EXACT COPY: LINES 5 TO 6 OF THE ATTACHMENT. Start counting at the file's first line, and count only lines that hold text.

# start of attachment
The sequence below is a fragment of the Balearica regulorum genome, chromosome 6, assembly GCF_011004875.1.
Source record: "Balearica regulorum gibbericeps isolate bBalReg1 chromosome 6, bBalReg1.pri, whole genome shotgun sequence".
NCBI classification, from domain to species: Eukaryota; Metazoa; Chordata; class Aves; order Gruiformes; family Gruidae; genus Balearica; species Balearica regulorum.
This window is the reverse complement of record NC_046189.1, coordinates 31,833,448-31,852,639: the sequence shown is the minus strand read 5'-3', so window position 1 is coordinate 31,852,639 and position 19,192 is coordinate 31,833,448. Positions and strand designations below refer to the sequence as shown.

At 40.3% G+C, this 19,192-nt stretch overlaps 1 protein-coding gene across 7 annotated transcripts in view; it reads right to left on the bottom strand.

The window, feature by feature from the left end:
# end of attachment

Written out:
At 40.3% G+C, this 19,192-nt stretch overlaps 1 protein-coding gene across 7 annotated transcripts in view; it reads right to left on the bottom strand.

The window, feature by feature from the left end: